Magazine Article | October 1, 2012

FCPA Compliance For CMOs

Source: Life Science Leader

By Darshan Kulkarni, pharmacist and attorney, Kulkarni

In recent months, Pfizer and several medical device companies, including Johnson and Johnson, Orthofix, Biomet, and Smith & Nephew, were fined millions of dollars for violations of the Foreign Corrupt Practices Act (FCPA). The FCPA was also recently the cause for a potential SEC investigation of Teva Pharmaceutical. This recent increase in charges and fines against life sciences companies is evidence that the SEC and the DOJ are working alongside the U.S. Attorney’s Office to uncover violations of the FCPA. It hence behooves life sciences organizations and their contractors, including CMOs, to be compliant with these organizations.

Impact on CMOs
Violations of the FCPA can arise in multiple ways for a CMO. Specifically, CMOs, their employees, contractors, and/or agents are routinely required to deal with U.S. and non-U.S. governmental agencies. These interactions may occur in multiple ways, including (1) requiring routine forcause or pre-approval inspections, and (2) working with politicians and/or government employees to obtain routine approvals. Potential violations of the FCPA can occur during these visits.

CMOs often work on tight margins. Inspections by U.S. and non-U.S. governmental organizations can mean the difference between a large contract and shutting down business. As a result, during these governmental inspections, individuals within the companies may feel pressured to ensure a clean and clear record for a favorable decision. In foreign countries, where “facilitation payments” are part of doing business, bribes may be exchanged. In such situations, life sciences companies and their CMOs may unwittingly expose themselves to FCPA fines and penalties. It is critical to recognize that the actions of the CMO and its contractors and agents can expose not only the CMO but also its clients to fines and penalties under the FCPA.

Routine Approvals
Working with government officials is often a routine part of doing business in several developing countries. Opportunities to work with these officials vary from the relatively innocuous (e.g. getting an “occupancy certificate” for a building) to getting approvals for drug products that were deemed safe and effective. These governmental officials are often the “oil” that prevents the machinery of government bureaucracy from slowing down business.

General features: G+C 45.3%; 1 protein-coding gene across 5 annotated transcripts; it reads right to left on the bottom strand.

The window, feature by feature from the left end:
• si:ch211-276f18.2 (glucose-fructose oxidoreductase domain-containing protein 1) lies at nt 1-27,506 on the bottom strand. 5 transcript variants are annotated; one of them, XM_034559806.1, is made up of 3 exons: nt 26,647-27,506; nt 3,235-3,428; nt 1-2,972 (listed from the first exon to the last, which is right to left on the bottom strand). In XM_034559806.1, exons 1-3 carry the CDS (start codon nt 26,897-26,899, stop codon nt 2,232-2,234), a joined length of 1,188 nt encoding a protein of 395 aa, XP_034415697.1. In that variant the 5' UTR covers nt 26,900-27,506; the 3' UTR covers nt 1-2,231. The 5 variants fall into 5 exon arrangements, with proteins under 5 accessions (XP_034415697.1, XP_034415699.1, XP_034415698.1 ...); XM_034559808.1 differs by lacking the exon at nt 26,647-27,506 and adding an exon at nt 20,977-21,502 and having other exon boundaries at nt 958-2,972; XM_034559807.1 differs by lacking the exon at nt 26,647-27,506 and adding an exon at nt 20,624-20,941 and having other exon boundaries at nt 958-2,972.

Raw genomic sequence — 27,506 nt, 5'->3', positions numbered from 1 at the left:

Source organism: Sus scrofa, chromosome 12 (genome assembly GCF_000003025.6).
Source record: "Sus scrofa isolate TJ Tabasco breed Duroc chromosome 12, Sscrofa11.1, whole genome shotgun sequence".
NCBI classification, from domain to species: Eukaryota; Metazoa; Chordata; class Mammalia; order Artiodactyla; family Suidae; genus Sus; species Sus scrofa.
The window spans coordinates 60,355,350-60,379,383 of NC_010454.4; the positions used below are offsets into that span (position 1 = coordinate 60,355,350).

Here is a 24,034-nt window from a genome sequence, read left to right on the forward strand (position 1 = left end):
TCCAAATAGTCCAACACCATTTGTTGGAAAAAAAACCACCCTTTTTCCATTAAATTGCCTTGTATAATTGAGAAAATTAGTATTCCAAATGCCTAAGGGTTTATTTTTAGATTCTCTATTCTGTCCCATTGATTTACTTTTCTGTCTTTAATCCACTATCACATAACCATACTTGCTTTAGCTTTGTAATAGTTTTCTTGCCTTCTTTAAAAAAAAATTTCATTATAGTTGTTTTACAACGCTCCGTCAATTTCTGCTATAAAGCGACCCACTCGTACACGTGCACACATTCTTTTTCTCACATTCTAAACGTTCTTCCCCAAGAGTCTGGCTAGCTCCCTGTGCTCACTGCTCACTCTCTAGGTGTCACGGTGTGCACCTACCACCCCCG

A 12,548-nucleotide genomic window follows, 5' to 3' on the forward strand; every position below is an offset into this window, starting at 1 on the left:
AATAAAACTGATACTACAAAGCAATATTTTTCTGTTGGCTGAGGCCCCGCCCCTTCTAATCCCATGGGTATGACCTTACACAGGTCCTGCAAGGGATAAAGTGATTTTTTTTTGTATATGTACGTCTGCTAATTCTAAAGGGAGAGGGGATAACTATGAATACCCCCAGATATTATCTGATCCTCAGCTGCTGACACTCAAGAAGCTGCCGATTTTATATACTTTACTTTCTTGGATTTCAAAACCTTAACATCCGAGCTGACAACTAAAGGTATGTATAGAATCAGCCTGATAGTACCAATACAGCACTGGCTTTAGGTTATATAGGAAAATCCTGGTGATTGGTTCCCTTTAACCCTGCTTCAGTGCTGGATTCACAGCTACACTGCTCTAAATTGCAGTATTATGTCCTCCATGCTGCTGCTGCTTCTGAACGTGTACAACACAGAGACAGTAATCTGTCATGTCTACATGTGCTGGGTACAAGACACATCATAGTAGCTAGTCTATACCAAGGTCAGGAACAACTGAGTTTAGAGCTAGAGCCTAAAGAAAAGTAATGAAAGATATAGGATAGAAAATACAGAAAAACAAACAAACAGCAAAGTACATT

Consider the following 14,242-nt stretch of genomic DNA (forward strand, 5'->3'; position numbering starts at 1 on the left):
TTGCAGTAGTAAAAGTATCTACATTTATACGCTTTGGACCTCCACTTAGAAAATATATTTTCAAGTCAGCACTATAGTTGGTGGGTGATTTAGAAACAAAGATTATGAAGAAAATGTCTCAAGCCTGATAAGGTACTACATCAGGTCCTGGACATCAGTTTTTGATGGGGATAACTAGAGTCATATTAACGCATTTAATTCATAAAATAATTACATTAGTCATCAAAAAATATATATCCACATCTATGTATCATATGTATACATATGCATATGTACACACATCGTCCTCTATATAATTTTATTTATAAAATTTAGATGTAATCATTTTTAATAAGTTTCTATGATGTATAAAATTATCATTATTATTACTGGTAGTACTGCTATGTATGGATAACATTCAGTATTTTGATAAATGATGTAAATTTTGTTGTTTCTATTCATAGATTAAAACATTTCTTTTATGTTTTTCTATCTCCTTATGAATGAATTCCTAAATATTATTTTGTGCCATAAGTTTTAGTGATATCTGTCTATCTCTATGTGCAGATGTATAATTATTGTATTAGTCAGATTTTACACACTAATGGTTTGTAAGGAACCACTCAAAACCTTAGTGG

Being “welcoming” to these government officials is hence often treated as a usual cost of doing business. Such “welcoming” behavior varies from the minor — getting tea and small talk — to grander gestures like gifts during festivals and special occasions such as birthdays of not only the government officials, but also their family and friends. It is critical for CMOs that work globally to recognize that these behaviors, though “normal” for the country they do business in, may, without appropriate controls, expose their customers to potentially multiple millions in fines and penalties.

Potential Inadequacies of Current Processes
Companies that are working overseas are now becoming wise to the potential violations of these laws and are beginning to require their contractors and affiliates to ensure that individuals who work with them do not violate FCPA requirements. These assurances are typically obtained via language inserted into contracts that are routinely signed by the contractors. Unfortunately, while this language may serve as a “brick” in the wall of taking appropriate preventative steps to avoid FCPA violations, it does not constitute the wall itself. A full compliance program requires not only mere language in a contract, but also the development of policies and procedures, including appropriate training programs, program audits, and appropriate corrective action mechanisms.

CMOs must take the threat of FCPA violations seriously. CMOs who undertake such an FCPA compliance program may be able to advertise such compliance and hence market themselves to potential life sciences clients as an “ethical” and compliant organization. Explaining the potential cost savings associated with such compliance could be lucrative for CMOs.